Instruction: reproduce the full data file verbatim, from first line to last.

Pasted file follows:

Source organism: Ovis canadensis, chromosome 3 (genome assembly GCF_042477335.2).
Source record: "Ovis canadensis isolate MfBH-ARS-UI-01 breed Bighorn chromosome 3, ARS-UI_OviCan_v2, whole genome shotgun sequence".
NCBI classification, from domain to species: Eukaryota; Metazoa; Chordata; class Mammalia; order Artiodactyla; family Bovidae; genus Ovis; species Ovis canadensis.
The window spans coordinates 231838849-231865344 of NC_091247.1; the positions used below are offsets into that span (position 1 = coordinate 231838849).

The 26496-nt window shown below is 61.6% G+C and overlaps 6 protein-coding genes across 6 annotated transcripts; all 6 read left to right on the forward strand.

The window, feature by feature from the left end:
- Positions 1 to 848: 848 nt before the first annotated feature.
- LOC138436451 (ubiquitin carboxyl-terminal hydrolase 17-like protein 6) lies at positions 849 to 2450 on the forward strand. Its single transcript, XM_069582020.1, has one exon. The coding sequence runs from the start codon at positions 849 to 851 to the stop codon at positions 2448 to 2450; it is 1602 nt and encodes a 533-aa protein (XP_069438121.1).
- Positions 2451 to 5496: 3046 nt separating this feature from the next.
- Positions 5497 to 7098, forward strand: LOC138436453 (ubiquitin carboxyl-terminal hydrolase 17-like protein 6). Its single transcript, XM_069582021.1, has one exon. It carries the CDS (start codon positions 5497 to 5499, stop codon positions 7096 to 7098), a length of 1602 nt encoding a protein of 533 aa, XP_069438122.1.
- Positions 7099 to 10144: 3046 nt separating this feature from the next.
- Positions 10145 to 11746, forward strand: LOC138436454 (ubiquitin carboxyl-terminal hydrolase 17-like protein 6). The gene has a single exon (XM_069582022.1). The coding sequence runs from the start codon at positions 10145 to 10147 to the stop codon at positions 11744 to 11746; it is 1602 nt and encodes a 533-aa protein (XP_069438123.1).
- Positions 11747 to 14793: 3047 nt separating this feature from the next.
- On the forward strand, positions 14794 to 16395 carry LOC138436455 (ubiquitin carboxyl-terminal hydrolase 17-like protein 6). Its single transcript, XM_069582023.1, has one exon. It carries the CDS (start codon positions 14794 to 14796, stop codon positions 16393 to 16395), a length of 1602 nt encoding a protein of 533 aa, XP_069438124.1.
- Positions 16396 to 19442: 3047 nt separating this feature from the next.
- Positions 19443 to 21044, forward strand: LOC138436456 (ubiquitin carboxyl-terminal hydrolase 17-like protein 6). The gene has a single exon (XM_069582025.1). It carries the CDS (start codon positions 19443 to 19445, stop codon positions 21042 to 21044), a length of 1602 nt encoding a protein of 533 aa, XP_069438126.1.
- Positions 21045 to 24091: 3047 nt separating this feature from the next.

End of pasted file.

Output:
Source organism: Ovis canadensis, chromosome 3 (genome assembly GCF_042477335.2).
Source record: "Ovis canadensis isolate MfBH-ARS-UI-01 breed Bighorn chromosome 3, ARS-UI_OviCan_v2, whole genome shotgun sequence".
NCBI classification, from domain to species: Eukaryota; Metazoa; Chordata; class Mammalia; order Artiodactyla; family Bovidae; genus Ovis; species Ovis canadensis.
The window spans coordinates 231838849-231865344 of NC_091247.1; the positions used below are offsets into that span (position 1 = coordinate 231838849).

The 26496-nt window shown below is 61.6% G+C and overlaps 6 protein-coding genes across 6 annotated transcripts; all 6 read left to right on the forward strand.

The window, feature by feature from the left end:
- Positions 1 to 848: 848 nt before the first annotated feature.
- LOC138436451 (ubiquitin carboxyl-terminal hydrolase 17-like protein 6) lies at positions 849 to 2450 on the forward strand. Its single transcript, XM_069582020.1, has one exon. The coding sequence runs from the start codon at positions 849 to 851 to the stop codon at positions 2448 to 2450; it is 1602 nt and encodes a 533-aa protein (XP_069438121.1).
- Positions 2451 to 5496: 3046 nt separating this feature from the next.
- Positions 5497 to 7098, forward strand: LOC138436453 (ubiquitin carboxyl-terminal hydrolase 17-like protein 6). Its single transcript, XM_069582021.1, has one exon. It carries the CDS (start codon positions 5497 to 5499, stop codon positions 7096 to 7098), a length of 1602 nt encoding a protein of 533 aa, XP_069438122.1.
- Positions 7099 to 10144: 3046 nt separating this feature from the next.
- Positions 10145 to 11746, forward strand: LOC138436454 (ubiquitin carboxyl-terminal hydrolase 17-like protein 6). The gene has a single exon (XM_069582022.1). The coding sequence runs from the start codon at positions 10145 to 10147 to the stop codon at positions 11744 to 11746; it is 1602 nt and encodes a 533-aa protein (XP_069438123.1).
- Positions 11747 to 14793: 3047 nt separating this feature from the next.
- On the forward strand, positions 14794 to 16395 carry LOC138436455 (ubiquitin carboxyl-terminal hydrolase 17-like protein 6). Its single transcript, XM_069582023.1, has one exon. It carries the CDS (start codon positions 14794 to 14796, stop codon positions 16393 to 16395), a length of 1602 nt encoding a protein of 533 aa, XP_069438124.1.
- Positions 16396 to 19442: 3047 nt separating this feature from the next.
- Positions 19443 to 21044, forward strand: LOC138436456 (ubiquitin carboxyl-terminal hydrolase 17-like protein 6). The gene has a single exon (XM_069582025.1). It carries the CDS (start codon positions 19443 to 19445, stop codon positions 21042 to 21044), a length of 1602 nt encoding a protein of 533 aa, XP_069438126.1.
- Positions 21045 to 24091: 3047 nt separating this feature from the next.